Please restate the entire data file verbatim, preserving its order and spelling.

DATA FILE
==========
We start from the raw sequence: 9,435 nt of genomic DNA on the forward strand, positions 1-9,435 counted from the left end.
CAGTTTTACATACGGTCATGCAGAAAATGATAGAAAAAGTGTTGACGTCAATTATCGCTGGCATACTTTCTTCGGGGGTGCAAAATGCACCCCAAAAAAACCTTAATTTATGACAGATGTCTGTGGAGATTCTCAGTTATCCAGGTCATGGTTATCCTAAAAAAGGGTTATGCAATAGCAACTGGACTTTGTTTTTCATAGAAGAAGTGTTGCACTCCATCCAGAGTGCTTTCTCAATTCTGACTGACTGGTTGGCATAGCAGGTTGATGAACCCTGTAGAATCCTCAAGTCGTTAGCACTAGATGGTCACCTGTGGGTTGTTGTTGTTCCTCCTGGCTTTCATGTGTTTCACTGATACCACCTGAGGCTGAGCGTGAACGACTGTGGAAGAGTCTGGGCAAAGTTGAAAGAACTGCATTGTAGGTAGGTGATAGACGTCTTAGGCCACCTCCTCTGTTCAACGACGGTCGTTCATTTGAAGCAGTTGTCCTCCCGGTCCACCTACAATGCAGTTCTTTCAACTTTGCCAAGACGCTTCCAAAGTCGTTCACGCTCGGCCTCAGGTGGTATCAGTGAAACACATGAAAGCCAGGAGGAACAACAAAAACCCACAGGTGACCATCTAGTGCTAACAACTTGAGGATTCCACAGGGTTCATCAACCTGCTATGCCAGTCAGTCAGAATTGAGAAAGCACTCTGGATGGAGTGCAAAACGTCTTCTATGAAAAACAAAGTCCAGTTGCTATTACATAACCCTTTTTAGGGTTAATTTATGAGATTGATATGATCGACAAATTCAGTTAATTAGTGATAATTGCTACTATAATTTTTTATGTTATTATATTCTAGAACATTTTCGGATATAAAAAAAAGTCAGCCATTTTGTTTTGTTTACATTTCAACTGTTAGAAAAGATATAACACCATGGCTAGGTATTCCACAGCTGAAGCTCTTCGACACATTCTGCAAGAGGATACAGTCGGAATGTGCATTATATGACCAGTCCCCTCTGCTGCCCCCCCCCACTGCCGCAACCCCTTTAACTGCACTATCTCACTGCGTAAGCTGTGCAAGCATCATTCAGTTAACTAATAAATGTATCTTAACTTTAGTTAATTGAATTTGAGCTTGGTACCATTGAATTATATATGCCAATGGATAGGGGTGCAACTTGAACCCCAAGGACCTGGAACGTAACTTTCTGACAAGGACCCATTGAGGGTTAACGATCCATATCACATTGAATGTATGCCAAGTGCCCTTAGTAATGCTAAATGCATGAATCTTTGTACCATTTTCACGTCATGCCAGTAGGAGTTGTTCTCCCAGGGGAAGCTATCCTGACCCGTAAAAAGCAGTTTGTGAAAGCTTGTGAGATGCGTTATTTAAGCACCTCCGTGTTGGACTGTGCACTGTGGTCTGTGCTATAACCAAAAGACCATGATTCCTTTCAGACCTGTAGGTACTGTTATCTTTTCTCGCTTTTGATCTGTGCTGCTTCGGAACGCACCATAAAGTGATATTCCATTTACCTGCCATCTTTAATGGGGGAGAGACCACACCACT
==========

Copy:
We start from the raw sequence: 9,435 nt of genomic DNA on the forward strand, positions 1-9,435 counted from the left end.
CAGTTTTACATACGGTCATGCAGAAAATGATAGAAAAAGTGTTGACGTCAATTATCGCTGGCATACTTTCTTCGGGGGTGCAAAATGCACCCCAAAAAAACCTTAATTTATGACAGATGTCTGTGGAGATTCTCAGTTATCCAGGTCATGGTTATCCTAAAAAAGGGTTATGCAATAGCAACTGGACTTTGTTTTTCATAGAAGAAGTGTTGCACTCCATCCAGAGTGCTTTCTCAATTCTGACTGACTGGTTGGCATAGCAGGTTGATGAACCCTGTAGAATCCTCAAGTCGTTAGCACTAGATGGTCACCTGTGGGTTGTTGTTGTTCCTCCTGGCTTTCATGTGTTTCACTGATACCACCTGAGGCTGAGCGTGAACGACTGTGGAAGAGTCTGGGCAAAGTTGAAAGAACTGCATTGTAGGTAGGTGATAGACGTCTTAGGCCACCTCCTCTGTTCAACGACGGTCGTTCATTTGAAGCAGTTGTCCTCCCGGTCCACCTACAATGCAGTTCTTTCAACTTTGCCAAGACGCTTCCAAAGTCGTTCACGCTCGGCCTCAGGTGGTATCAGTGAAACACATGAAAGCCAGGAGGAACAACAAAAACCCACAGGTGACCATCTAGTGCTAACAACTTGAGGATTCCACAGGGTTCATCAACCTGCTATGCCAGTCAGTCAGAATTGAGAAAGCACTCTGGATGGAGTGCAAAACGTCTTCTATGAAAAACAAAGTCCAGTTGCTATTACATAACCCTTTTTAGGGTTAATTTATGAGATTGATATGATCGACAAATTCAGTTAATTAGTGATAATTGCTACTATAATTTTTTATGTTATTATATTCTAGAACATTTTCGGATATAAAAAAAAGTCAGCCATTTTGTTTTGTTTACATTTCAACTGTTAGAAAAGATATAACACCATGGCTAGGTATTCCACAGCTGAAGCTCTTCGACACATTCTGCAAGAGGATACAGTCGGAATGTGCATTATATGACCAGTCCCCTCTGCTGCCCCCCCCCACTGCCGCAACCCCTTTAACTGCACTATCTCACTGCGTAAGCTGTGCAAGCATCATTCAGTTAACTAATAAATGTATCTTAACTTTAGTTAATTGAATTTGAGCTTGGTACCATTGAATTATATATGCCAATGGATAGGGGTGCAACTTGAACCCCAAGGACCTGGAACGTAACTTTCTGACAAGGACCCATTGAGGGTTAACGATCCATATCACATTGAATGTATGCCAAGTGCCCTTAGTAATGCTAAATGCATGAATCTTTGTACCATTTTCACGTCATGCCAGTAGGAGTTGTTCTCCCAGGGGAAGCTATCCTGACCCGTAAAAAGCAGTTTGTGAAAGCTTGTGAGATGCGTTATTTAAGCACCTCCGTGTTGGACTGTGCACTGTGGTCTGTGCTATAACCAAAAGACCATGATTCCTTTCAGACCTGTAGGTACTGTTATCTTTTCTCGCTTTTGATCTGTGCTGCTTCGGAACGCACCATAAAGTGATATTCCATTTACCTGCCATCTTTAATGGGGGAGAGACCACACCACT